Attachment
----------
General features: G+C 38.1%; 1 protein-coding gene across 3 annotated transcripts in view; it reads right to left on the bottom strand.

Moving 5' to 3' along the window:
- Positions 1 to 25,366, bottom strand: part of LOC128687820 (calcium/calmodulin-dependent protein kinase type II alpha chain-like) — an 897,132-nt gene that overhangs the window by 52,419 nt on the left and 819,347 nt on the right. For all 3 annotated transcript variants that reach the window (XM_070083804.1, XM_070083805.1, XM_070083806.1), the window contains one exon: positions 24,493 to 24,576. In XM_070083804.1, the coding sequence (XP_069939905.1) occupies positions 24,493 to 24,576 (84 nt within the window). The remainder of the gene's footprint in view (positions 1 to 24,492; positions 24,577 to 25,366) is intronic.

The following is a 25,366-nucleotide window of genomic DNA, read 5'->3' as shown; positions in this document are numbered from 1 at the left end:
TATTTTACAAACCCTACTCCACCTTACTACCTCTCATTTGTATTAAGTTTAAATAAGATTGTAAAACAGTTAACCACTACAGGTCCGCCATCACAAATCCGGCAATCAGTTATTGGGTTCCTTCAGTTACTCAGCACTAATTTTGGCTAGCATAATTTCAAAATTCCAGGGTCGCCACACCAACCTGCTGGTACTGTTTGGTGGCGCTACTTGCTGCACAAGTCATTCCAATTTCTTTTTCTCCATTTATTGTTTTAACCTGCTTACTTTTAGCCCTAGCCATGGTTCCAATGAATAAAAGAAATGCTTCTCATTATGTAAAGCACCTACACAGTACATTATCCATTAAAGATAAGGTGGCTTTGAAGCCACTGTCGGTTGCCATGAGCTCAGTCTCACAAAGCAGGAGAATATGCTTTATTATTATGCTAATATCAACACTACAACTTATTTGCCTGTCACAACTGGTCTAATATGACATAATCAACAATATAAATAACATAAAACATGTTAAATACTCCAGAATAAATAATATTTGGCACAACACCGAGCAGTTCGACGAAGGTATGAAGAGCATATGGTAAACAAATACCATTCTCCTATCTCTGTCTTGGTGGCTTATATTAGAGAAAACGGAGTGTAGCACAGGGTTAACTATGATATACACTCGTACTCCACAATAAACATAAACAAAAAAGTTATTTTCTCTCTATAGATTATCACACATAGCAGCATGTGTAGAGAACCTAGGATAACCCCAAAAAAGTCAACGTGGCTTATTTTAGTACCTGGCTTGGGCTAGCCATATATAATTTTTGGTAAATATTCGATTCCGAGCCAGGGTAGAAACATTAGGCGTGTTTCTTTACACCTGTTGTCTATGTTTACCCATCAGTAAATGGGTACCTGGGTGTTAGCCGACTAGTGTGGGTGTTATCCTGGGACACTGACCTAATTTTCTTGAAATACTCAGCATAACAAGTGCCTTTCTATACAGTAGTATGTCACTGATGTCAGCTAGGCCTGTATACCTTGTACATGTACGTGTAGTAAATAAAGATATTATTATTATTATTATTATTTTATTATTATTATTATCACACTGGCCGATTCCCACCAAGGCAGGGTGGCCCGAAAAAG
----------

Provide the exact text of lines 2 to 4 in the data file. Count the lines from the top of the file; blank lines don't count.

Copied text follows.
Moving 5' to 3' along the window:
- Positions 1 to 25,366, bottom strand: part of LOC128687820 (calcium/calmodulin-dependent protein kinase type II alpha chain-like) — an 897,132-nt gene that overhangs the window by 52,419 nt on the left and 819,347 nt on the right. For all 3 annotated transcript variants that reach the window (XM_070083804.1, XM_070083805.1, XM_070083806.1), the window contains one exon: positions 24,493 to 24,576. In XM_070083804.1, the coding sequence (XP_069939905.1) occupies positions 24,493 to 24,576 (84 nt within the window). The remainder of the gene's footprint in view (positions 1 to 24,492; positions 24,577 to 25,366) is intronic.

The following is a 25,366-nucleotide window of genomic DNA, read 5'->3' as shown; positions in this document are numbered from 1 at the left end: